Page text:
ST. PETERSBURG — Duke Energy Florida announced last week three battery storage projects, totaling 22 megawatts, that will improve overall reliability and support critical services during power outages. Included in those projects is a storage facility in Jennings.

The 5.5-MW Jennings lithium-based battery facility will be located 1.5 miles south of the Florida-Georgia border in Hamilton County. The project will continue to improve power reliability through energy storage as an alternative solution to installing new and more costly distribution equipment.

Duke plans to complete the Jennings project as well as an 11-MW facility in Trenton and 5.5-MW facility in Cape San Blas, 40 miles southeast of Panama City in Gulf County.

According to Duke, the storage facilities will enhance grid operations, increase efficiencies and improve overall reliability for surrounding communities.

They will also provide important backup generation during power outages, a service that is becoming increasingly important with the number and intensity of storms that have recently impacted the state.

As the grid manager and operator, DEF can maximize the versatility of battery technology to include multiple customer and electric system benefits such as balancing energy demand, managing intermittent resources, increasing energy security and deferring traditional power grid upgrades.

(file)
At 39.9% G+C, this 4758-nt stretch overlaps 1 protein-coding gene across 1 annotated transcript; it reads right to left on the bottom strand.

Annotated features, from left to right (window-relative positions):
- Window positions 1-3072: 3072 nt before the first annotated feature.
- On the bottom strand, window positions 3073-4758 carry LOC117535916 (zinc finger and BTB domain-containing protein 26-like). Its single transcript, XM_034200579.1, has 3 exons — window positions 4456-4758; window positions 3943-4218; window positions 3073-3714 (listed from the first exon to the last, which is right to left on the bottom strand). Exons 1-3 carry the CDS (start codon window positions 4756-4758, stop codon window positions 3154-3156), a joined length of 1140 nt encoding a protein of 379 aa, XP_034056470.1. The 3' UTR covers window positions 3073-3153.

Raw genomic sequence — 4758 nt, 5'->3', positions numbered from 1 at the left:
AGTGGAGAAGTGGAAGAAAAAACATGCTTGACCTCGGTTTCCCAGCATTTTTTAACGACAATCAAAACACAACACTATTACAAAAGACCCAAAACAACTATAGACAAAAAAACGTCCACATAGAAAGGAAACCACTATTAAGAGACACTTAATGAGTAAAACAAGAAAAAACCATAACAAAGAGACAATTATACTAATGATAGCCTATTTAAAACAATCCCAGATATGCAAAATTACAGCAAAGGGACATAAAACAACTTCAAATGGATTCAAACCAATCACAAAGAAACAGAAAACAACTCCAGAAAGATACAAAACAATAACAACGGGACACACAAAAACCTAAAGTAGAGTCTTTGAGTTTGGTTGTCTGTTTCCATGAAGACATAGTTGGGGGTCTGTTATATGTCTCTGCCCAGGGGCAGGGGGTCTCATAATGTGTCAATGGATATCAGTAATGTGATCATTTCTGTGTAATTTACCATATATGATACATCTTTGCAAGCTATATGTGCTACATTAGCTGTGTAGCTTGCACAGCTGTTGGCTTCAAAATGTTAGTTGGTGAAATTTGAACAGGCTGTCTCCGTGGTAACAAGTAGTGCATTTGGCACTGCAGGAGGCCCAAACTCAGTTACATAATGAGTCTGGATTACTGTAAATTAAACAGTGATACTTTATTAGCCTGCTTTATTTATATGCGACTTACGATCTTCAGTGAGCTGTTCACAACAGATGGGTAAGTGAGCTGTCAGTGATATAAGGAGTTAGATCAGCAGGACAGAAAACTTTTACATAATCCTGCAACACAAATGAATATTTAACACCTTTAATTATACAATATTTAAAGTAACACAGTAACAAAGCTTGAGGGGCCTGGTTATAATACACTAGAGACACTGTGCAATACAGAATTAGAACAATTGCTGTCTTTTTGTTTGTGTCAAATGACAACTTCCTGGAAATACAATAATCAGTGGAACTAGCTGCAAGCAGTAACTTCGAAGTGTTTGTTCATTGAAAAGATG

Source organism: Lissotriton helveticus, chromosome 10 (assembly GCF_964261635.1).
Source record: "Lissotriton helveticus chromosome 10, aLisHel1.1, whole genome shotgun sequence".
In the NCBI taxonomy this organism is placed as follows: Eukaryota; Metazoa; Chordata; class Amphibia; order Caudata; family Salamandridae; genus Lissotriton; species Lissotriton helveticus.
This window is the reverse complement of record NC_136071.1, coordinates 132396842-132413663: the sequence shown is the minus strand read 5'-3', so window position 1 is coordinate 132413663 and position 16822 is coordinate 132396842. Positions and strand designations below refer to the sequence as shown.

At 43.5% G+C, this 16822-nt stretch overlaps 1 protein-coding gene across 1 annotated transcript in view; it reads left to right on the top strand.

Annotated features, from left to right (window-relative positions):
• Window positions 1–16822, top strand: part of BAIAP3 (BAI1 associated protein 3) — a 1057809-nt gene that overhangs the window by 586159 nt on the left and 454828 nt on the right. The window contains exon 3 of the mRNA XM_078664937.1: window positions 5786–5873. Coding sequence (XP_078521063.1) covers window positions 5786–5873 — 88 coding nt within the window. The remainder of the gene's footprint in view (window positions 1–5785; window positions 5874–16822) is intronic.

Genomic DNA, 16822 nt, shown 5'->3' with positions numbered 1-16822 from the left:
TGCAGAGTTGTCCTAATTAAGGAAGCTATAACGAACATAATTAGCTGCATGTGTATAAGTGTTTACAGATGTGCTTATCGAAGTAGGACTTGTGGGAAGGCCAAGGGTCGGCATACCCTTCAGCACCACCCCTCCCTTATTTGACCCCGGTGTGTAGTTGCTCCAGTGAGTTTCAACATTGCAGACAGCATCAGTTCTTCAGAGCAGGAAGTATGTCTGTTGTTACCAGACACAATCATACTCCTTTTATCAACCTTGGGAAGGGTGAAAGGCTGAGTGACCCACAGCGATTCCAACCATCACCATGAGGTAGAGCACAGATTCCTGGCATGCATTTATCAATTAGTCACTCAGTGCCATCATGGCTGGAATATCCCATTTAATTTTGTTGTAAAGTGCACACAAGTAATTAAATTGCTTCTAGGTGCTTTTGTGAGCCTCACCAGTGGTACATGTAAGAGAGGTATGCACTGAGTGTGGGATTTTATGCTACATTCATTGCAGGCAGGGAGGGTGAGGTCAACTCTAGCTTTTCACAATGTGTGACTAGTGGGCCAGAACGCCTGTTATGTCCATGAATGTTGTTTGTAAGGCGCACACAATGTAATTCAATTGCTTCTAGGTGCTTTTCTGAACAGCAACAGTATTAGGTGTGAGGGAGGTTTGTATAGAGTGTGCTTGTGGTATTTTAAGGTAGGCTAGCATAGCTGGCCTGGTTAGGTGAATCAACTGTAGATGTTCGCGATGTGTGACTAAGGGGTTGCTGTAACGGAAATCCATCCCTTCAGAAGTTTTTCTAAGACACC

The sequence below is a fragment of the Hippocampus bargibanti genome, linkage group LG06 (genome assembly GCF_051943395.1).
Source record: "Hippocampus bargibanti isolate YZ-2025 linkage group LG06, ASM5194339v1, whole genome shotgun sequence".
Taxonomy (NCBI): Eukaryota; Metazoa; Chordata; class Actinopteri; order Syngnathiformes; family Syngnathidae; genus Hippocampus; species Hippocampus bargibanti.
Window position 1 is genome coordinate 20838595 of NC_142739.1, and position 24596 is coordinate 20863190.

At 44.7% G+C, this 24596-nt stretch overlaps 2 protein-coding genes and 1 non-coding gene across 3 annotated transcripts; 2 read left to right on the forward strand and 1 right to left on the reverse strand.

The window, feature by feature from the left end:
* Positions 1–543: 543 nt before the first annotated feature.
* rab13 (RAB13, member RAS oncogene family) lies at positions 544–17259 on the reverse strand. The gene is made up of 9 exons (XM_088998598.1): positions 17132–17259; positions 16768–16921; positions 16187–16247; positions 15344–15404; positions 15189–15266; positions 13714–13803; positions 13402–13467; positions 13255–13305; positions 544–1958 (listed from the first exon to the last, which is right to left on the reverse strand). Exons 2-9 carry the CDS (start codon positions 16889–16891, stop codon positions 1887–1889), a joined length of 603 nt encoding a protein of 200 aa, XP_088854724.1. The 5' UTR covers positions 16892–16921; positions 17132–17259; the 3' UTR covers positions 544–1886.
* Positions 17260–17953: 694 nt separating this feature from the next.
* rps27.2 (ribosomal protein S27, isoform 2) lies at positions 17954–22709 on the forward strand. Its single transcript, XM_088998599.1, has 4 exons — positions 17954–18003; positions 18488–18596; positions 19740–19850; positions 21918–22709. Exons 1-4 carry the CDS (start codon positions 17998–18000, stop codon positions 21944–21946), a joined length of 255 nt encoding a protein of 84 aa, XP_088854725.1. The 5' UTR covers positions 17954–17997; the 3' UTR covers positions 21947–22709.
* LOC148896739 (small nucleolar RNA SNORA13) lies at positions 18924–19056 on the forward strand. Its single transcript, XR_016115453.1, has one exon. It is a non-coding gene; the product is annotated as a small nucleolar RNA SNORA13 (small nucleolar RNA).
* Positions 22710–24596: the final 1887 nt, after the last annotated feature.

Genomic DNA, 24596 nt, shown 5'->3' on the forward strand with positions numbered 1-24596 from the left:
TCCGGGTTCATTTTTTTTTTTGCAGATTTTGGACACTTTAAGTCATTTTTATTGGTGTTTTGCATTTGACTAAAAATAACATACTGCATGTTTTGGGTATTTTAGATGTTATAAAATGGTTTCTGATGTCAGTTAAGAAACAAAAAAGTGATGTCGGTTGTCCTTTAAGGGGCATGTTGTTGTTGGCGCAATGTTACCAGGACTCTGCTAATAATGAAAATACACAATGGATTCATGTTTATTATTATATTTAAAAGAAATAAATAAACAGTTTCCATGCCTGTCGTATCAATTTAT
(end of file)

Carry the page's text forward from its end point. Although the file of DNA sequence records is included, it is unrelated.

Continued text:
These benefits help reduce costs for customers and increase operational efficiencies.

"These battery projects provide electric system benefits that will help improve local reliability for our customers and provide significant energy services to the power grid," Catherine Stempien, Duke Energy Florida state president, said in a release. "Duke Energy Florida will continue to identify opportunities in battery storage technology which will deliver efficiency improvements to our customers."

As part of DEF’s commitment to renewables, the company is investing an estimated $1 billion to construct or acquire a total of 700 MW of cost-effective solar power facilities and 50 MW of battery storage through 2022.

The Jennings Town Council approved Duke purchasing two lots off of Oak Street at its May meeting for the project, which was proposed to the council in April.

The Jennings facility is projected to cost $10 million.

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